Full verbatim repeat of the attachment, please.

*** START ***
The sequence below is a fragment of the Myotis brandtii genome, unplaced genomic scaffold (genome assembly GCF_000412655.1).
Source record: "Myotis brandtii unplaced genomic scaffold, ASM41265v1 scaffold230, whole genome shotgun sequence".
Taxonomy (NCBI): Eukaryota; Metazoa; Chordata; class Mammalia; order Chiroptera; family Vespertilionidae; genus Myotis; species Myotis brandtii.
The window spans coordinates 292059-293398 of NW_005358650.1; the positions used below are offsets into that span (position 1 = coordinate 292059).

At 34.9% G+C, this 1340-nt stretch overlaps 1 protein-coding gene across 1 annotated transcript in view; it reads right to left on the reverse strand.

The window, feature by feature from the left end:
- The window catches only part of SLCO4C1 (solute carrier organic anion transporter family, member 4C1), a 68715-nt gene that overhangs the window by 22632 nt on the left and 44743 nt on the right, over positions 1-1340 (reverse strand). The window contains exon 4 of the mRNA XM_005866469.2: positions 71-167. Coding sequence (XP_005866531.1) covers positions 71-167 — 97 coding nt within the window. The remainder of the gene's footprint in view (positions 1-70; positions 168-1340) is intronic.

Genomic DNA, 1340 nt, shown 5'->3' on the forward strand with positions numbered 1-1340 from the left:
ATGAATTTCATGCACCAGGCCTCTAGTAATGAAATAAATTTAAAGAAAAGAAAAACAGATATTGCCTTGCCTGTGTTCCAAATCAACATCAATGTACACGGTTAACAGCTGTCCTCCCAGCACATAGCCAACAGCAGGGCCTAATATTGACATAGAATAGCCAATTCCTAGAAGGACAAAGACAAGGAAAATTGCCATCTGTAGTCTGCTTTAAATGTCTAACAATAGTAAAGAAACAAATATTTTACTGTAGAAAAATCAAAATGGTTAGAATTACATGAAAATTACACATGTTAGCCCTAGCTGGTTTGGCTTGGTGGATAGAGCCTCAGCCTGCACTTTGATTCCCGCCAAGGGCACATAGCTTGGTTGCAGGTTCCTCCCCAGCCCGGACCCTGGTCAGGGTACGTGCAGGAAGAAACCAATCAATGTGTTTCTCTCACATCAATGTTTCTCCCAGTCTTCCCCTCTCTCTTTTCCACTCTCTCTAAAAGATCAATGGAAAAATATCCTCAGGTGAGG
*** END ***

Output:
The sequence below is a fragment of the Myotis brandtii genome, unplaced genomic scaffold (genome assembly GCF_000412655.1).
Source record: "Myotis brandtii unplaced genomic scaffold, ASM41265v1 scaffold230, whole genome shotgun sequence".
Taxonomy (NCBI): Eukaryota; Metazoa; Chordata; class Mammalia; order Chiroptera; family Vespertilionidae; genus Myotis; species Myotis brandtii.
The window spans coordinates 292059-293398 of NW_005358650.1; the positions used below are offsets into that span (position 1 = coordinate 292059).

At 34.9% G+C, this 1340-nt stretch overlaps 1 protein-coding gene across 1 annotated transcript in view; it reads right to left on the reverse strand.

The window, feature by feature from the left end:
- The window catches only part of SLCO4C1 (solute carrier organic anion transporter family, member 4C1), a 68715-nt gene that overhangs the window by 22632 nt on the left and 44743 nt on the right, over positions 1-1340 (reverse strand). The window contains exon 4 of the mRNA XM_005866469.2: positions 71-167. Coding sequence (XP_005866531.1) covers positions 71-167 — 97 coding nt within the window. The remainder of the gene's footprint in view (positions 1-70; positions 168-1340) is intronic.

Genomic DNA, 1340 nt, shown 5'->3' on the forward strand with positions numbered 1-1340 from the left:
ATGAATTTCATGCACCAGGCCTCTAGTAATGAAATAAATTTAAAGAAAAGAAAAACAGATATTGCCTTGCCTGTGTTCCAAATCAACATCAATGTACACGGTTAACAGCTGTCCTCCCAGCACATAGCCAACAGCAGGGCCTAATATTGACATAGAATAGCCAATTCCTAGAAGGACAAAGACAAGGAAAATTGCCATCTGTAGTCTGCTTTAAATGTCTAACAATAGTAAAGAAACAAATATTTTACTGTAGAAAAATCAAAATGGTTAGAATTACATGAAAATTACACATGTTAGCCCTAGCTGGTTTGGCTTGGTGGATAGAGCCTCAGCCTGCACTTTGATTCCCGCCAAGGGCACATAGCTTGGTTGCAGGTTCCTCCCCAGCCCGGACCCTGGTCAGGGTACGTGCAGGAAGAAACCAATCAATGTGTTTCTCTCACATCAATGTTTCTCCCAGTCTTCCCCTCTCTCTTTTCCACTCTCTCTAAAAGATCAATGGAAAAATATCCTCAGGTGAGG